The implementation is covered in the next section. It supports both categorical and continuous variables (that is, bool, int, and float). An unlimited number of predictor variables are possible (decided at initialization), but only one response variable.
The main purpose of the initialization is to describe what kind of data the DT has to deal with. The module requires the types of each of the variables expected. The range of continuous variables may also be greatly appreciated by the underlying algorithm, as well as suggested discretization:
<predictor name="health" type="integer" min="0" max="100" /> <predictor name="distance" type="real" min="0" step="36" /> <predictor name="visible" type="boolean" /> <response name="fitness" type="real" min="0" max="1" step="0.1" />
This information allows the DT to prepare its internal representation as much as possible before the data is provided by a runtime interface.
The DT itself will undoubtedly need to be saved to disk, and then reloaded later. Because DTs have a relatively intuitive representation, we may want to modify it manually—which requires explaining the storage format. The structure of DTs is well-suited to be represented in XML, because hierarchies of nodes are simple to express. The basic outline of a DT is shown in Listing 27.1. The DT is built up by a recursive definition of all the nodes. The decision tag specifies the criteria for choosing the branch, and the match tag explains the required result of the evaluation for this node to be chosen.
<Node> <decision> ... </decision> <branch> <match> ... </match> <Node> ... </Node> </branch> </Node>
However, defining the decisions and branches requires fundamental assumptions about the nature of the implementation. For example, is there a limit to the number of attributes? Are there restrictions on possible branches? Does the implementation use other pattern-recognition techniques to perform individual decisions?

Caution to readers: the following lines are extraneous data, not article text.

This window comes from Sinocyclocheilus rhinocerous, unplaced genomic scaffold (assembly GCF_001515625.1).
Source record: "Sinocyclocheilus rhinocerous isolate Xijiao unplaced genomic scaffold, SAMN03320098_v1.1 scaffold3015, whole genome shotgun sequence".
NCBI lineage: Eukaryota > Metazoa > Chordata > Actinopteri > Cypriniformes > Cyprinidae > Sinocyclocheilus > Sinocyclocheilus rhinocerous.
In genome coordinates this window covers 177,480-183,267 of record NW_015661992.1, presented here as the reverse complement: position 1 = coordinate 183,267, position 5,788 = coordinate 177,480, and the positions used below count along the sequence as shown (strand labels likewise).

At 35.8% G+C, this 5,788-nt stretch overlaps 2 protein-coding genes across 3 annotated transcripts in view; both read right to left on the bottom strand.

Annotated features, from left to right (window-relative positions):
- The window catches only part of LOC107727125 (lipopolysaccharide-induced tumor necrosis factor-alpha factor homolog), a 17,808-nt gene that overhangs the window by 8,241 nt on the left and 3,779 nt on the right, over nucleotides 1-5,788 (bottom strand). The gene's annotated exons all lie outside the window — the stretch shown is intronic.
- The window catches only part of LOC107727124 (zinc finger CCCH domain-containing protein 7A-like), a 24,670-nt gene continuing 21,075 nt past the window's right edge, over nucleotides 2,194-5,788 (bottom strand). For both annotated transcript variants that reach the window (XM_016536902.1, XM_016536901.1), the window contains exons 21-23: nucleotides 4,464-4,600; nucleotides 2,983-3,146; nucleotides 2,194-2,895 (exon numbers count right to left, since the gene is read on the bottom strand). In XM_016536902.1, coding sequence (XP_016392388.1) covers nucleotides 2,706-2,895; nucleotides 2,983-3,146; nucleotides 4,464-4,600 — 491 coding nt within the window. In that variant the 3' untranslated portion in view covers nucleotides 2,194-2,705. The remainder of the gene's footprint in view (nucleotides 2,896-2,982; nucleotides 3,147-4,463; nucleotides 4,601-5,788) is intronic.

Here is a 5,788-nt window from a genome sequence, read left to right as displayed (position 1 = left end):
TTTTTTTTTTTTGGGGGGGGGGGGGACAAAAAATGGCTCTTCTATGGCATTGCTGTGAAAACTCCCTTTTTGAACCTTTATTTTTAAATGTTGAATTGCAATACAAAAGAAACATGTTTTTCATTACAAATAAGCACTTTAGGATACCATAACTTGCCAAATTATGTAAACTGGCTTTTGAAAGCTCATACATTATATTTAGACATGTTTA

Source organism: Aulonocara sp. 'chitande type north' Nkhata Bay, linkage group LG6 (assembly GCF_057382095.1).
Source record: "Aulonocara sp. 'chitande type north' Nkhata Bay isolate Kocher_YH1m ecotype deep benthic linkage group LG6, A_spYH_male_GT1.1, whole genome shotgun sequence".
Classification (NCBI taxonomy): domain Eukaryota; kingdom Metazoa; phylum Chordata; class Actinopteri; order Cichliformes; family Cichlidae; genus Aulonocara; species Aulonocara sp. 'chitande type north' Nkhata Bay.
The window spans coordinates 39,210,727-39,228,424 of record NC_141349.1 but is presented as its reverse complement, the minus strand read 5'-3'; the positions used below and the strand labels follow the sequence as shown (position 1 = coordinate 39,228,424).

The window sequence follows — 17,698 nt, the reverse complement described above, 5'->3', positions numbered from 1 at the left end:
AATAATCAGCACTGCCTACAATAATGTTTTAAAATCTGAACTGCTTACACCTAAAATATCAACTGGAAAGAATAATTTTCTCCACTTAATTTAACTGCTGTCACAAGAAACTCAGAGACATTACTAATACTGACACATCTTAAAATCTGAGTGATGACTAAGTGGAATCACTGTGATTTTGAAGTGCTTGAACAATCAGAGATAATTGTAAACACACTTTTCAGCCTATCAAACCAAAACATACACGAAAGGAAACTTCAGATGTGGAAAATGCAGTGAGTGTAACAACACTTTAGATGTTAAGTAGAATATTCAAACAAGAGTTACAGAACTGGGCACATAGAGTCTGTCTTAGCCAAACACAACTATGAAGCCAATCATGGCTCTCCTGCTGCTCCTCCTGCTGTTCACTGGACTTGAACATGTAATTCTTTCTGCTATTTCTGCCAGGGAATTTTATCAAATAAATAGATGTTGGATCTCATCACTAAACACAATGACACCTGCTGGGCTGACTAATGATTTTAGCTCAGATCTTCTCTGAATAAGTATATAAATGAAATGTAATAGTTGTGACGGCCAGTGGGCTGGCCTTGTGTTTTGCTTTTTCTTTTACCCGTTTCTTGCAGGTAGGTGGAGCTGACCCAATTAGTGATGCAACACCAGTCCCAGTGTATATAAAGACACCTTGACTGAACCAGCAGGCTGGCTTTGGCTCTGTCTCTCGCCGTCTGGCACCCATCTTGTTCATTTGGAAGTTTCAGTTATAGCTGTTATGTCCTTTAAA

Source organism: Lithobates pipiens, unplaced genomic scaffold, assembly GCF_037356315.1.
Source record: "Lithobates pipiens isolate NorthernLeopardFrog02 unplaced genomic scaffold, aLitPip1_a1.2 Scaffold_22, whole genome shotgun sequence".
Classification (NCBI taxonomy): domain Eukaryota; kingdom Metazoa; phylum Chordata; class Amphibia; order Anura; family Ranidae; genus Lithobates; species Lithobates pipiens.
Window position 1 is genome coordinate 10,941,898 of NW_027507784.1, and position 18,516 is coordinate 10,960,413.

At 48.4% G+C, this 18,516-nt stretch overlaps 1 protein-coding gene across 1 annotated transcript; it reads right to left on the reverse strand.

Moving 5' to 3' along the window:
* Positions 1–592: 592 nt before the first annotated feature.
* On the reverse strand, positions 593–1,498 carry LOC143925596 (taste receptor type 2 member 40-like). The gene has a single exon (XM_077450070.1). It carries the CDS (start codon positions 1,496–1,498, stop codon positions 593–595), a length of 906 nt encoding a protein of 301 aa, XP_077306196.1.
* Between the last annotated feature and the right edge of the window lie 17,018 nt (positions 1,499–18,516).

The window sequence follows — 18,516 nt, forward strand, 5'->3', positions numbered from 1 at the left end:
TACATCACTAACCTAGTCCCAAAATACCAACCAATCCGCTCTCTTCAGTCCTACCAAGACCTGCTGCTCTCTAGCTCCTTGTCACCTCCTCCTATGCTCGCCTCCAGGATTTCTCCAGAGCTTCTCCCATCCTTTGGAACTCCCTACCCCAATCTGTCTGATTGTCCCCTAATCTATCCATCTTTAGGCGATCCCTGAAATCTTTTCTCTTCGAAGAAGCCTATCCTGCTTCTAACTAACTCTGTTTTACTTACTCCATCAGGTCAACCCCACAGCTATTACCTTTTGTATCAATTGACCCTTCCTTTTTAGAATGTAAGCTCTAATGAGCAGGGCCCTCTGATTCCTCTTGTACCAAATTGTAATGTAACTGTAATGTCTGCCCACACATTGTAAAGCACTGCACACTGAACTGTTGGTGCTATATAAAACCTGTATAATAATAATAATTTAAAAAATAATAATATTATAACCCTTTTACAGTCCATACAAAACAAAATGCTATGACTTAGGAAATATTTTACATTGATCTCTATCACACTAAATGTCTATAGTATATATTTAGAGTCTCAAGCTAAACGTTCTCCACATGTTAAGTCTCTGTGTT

Supporting different types of predictor variables makes the interface tricky to specify. Indeed, one generic interface for all the possible types is ideal, but this requires some form of polymorphism. To specify the interface in a flexible fashion, we assume a new data type called any is specified:
any Predict(const vector< any >& inputs);
This function is the main entry point of the DT module. It takes a set of values (for each of the predictor variables), and produces a response on the output. The data types will be agreed upon during initialization. The any needs to be capable of representing different types, such as int, bool, and float. To do this, we can either use a C union, void pointers, or inheritance. A safe existing approach is to use the boost::any facility, which also handles conversions in an elegant fashion. The other solutions could be interchangeably used without modifying the code, as long as assignment and type casting operators are available.
For the learning, two different interfaces are defined for batch and incremental learning. Using the same approach as for perceptrons, different implementations require varying amounts of persistent memory, so keeping them separate reduces consumption. The developer will then have memory costs depending on the interfaces chosen (rather than the same overhead upfront):
float Increment(const Sample& sample); float Batch(const vector< Sample >& samples);
The two functions return the floating-point error for learning the training samples provided. A Sample is a simple data-structure that stores a vector of any values for the predictors, and the desired any response value.